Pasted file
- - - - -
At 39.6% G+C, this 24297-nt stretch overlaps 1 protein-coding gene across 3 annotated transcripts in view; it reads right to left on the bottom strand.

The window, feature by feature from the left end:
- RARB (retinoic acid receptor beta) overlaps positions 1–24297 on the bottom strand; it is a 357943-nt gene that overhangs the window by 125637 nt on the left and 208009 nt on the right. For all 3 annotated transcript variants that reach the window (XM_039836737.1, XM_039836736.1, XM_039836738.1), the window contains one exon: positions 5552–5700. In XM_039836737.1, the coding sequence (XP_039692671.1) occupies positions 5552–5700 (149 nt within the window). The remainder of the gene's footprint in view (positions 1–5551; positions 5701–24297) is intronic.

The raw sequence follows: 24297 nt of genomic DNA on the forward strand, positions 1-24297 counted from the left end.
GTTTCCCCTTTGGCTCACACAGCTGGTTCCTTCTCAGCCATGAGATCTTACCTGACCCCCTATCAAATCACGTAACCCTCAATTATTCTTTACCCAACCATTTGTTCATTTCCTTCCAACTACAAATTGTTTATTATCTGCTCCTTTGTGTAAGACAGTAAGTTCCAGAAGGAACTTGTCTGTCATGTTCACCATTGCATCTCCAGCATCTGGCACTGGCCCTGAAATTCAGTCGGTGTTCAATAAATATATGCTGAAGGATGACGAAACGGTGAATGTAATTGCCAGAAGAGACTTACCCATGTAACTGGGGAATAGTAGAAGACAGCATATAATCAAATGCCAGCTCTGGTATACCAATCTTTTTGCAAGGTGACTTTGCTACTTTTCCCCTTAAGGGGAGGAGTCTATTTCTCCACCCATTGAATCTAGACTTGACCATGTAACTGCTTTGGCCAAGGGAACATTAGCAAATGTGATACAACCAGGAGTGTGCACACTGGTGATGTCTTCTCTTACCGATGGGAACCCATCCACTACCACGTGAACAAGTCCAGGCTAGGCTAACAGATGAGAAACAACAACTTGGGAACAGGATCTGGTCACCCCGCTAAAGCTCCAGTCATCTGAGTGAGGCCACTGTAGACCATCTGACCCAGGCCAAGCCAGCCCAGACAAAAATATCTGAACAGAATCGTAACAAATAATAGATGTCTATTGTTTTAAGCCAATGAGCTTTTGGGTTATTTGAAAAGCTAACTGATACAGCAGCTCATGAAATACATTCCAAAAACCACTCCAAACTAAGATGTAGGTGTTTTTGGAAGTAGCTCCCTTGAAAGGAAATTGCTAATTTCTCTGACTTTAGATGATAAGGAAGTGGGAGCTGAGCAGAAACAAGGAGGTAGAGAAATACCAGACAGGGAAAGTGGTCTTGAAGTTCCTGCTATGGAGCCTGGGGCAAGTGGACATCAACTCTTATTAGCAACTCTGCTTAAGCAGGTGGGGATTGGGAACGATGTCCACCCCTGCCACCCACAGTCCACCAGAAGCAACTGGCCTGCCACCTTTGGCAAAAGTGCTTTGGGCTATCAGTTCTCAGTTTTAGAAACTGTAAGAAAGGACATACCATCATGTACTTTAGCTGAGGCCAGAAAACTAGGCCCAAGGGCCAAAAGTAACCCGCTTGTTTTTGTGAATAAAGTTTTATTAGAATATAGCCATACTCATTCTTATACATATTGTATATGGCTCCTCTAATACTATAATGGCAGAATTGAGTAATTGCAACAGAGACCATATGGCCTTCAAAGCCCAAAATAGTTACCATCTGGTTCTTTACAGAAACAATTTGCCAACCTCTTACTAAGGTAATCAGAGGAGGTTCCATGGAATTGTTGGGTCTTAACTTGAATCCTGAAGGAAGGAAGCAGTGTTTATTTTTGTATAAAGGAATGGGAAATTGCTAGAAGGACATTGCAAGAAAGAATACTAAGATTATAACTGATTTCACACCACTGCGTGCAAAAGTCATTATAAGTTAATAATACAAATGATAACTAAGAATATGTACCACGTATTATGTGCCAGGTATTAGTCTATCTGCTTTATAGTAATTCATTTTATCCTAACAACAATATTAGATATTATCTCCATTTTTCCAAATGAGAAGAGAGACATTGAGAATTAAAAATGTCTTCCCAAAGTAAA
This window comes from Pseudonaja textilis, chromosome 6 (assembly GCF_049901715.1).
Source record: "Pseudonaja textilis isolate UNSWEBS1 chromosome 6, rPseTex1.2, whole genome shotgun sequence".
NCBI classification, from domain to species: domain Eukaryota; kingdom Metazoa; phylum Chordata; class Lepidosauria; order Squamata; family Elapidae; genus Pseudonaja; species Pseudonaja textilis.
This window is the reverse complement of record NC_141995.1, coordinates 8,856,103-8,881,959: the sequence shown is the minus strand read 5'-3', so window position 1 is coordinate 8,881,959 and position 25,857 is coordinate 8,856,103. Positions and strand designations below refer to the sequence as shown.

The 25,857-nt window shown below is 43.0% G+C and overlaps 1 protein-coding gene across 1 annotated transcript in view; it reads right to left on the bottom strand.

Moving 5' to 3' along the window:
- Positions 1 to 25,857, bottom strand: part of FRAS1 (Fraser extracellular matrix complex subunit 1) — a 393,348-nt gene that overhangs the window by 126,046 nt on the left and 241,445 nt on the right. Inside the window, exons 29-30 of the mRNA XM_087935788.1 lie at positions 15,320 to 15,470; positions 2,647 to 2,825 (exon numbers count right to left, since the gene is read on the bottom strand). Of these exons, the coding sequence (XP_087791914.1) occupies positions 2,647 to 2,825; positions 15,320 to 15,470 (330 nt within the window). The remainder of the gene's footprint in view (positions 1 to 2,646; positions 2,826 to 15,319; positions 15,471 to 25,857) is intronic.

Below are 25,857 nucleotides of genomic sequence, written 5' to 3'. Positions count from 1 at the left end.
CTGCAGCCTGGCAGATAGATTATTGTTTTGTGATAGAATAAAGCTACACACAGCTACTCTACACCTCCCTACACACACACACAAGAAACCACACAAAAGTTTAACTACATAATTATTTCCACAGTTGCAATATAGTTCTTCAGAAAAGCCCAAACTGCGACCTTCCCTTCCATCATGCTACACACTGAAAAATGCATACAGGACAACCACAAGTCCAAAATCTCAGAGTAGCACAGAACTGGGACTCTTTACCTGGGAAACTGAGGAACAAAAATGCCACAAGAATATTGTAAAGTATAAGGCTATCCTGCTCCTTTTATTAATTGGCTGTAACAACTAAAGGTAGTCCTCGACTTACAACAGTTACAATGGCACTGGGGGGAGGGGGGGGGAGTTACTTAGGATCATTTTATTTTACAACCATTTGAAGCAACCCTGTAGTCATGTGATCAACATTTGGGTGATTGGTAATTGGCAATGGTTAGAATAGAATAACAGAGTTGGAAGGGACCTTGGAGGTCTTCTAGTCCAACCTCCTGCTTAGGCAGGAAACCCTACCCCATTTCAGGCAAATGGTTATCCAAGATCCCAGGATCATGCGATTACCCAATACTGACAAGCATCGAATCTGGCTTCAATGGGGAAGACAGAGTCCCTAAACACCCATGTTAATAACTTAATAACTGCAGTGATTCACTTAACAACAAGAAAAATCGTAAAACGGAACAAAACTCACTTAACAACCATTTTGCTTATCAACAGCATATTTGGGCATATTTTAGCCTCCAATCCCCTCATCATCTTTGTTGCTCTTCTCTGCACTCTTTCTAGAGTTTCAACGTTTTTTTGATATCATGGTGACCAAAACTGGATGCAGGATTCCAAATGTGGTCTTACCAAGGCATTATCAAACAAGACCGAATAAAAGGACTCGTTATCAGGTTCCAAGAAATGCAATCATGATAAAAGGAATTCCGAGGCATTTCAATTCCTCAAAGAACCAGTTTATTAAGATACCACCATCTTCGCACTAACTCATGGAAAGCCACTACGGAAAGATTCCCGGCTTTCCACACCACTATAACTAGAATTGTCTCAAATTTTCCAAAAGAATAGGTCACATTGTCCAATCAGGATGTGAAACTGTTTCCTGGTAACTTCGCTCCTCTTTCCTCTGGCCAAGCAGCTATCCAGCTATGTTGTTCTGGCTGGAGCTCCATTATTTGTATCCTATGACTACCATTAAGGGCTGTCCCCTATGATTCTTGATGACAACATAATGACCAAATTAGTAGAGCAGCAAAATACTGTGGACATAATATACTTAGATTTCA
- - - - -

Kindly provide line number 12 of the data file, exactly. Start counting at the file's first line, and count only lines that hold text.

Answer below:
- Positions 1 to 25,857, bottom strand: part of FRAS1 (Fraser extracellular matrix complex subunit 1) — a 393,348-nt gene that overhangs the window by 126,046 nt on the left and 241,445 nt on the right. Inside the window, exons 29-30 of the mRNA XM_087935788.1 lie at positions 15,320 to 15,470; positions 2,647 to 2,825 (exon numbers count right to left, since the gene is read on the bottom strand). Of these exons, the coding sequence (XP_087791914.1) occupies positions 2,647 to 2,825; positions 15,320 to 15,470 (330 nt within the window). The remainder of the gene's footprint in view (positions 1 to 2,646; positions 2,826 to 15,319; positions 15,471 to 25,857) is intronic.